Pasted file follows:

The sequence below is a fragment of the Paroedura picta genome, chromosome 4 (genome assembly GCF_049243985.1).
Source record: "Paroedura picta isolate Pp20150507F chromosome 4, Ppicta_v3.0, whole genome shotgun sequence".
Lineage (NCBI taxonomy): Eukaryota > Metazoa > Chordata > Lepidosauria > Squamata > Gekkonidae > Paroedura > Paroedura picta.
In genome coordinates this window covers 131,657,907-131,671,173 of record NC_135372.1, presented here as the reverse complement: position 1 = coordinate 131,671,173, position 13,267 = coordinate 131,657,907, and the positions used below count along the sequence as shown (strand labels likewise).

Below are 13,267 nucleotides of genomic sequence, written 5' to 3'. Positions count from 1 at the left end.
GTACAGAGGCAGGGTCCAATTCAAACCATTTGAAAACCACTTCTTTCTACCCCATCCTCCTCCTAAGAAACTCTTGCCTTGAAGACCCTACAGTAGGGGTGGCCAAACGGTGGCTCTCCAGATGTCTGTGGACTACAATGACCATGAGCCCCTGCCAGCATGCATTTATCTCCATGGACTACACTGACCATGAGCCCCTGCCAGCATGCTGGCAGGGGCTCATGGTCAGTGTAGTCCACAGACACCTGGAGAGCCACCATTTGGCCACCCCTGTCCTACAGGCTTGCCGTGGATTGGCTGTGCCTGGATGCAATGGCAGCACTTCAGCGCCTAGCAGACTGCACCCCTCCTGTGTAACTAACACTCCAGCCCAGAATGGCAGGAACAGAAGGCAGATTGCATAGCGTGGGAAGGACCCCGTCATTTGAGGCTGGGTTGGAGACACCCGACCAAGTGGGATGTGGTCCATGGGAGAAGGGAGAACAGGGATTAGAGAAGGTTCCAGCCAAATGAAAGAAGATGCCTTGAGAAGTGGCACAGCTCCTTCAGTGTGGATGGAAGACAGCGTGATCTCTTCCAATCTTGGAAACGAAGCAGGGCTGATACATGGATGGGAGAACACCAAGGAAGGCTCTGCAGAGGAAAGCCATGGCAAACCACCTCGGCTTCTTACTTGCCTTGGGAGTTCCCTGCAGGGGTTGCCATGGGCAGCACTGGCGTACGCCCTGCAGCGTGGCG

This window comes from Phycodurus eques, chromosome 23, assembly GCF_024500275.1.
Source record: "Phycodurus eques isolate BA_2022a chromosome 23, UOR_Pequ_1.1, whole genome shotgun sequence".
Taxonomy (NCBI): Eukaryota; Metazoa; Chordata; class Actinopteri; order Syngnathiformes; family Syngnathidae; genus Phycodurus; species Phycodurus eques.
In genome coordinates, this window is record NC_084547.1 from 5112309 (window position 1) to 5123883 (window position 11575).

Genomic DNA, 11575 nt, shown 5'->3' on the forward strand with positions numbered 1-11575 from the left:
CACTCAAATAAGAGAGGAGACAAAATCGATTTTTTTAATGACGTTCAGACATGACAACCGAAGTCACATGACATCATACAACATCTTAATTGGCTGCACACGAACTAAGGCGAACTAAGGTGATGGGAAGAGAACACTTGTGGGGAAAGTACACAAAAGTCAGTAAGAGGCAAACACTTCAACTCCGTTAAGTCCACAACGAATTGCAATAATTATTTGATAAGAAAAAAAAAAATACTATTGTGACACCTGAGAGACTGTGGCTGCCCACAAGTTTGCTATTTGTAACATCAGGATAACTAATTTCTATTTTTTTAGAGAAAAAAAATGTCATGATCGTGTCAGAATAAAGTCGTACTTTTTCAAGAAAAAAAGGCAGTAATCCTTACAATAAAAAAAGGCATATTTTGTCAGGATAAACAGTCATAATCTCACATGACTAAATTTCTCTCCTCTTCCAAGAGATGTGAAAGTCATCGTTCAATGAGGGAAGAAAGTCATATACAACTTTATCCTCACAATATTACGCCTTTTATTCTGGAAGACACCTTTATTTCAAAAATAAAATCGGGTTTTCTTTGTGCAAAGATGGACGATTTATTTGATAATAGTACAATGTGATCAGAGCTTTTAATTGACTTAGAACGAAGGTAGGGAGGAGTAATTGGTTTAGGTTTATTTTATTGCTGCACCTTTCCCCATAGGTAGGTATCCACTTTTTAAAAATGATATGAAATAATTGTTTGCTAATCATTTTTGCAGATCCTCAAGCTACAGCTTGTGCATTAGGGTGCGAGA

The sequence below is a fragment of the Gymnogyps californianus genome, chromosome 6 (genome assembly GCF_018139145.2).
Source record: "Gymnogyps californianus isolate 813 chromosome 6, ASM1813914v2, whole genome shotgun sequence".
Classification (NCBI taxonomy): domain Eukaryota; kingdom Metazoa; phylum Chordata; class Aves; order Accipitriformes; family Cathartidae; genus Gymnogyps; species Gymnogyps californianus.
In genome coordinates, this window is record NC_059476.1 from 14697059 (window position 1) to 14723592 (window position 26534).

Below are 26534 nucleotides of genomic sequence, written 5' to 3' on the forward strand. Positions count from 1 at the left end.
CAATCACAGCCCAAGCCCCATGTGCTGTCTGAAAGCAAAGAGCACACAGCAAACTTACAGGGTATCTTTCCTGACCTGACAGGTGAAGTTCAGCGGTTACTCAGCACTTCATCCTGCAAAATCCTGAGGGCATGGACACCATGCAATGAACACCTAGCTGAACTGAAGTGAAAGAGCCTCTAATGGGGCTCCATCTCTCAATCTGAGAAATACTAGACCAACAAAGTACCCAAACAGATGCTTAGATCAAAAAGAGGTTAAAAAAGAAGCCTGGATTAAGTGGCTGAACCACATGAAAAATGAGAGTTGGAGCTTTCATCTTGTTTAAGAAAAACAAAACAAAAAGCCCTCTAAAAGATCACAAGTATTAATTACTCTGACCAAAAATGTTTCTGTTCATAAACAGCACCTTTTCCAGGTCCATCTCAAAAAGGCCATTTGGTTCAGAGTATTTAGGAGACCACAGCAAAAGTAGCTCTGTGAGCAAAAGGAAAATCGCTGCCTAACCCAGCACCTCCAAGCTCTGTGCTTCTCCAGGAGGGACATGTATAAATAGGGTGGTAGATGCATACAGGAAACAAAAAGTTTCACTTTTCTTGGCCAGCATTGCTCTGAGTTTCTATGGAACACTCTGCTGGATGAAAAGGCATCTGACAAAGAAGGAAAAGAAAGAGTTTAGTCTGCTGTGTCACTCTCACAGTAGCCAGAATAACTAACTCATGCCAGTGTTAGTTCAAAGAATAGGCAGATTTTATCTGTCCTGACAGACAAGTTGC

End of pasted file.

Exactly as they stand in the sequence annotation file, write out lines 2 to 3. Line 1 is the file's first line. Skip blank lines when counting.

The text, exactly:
Source record: "Paroedura picta isolate Pp20150507F chromosome 4, Ppicta_v3.0, whole genome shotgun sequence".
Lineage (NCBI taxonomy): Eukaryota > Metazoa > Chordata > Lepidosauria > Squamata > Gekkonidae > Paroedura > Paroedura picta.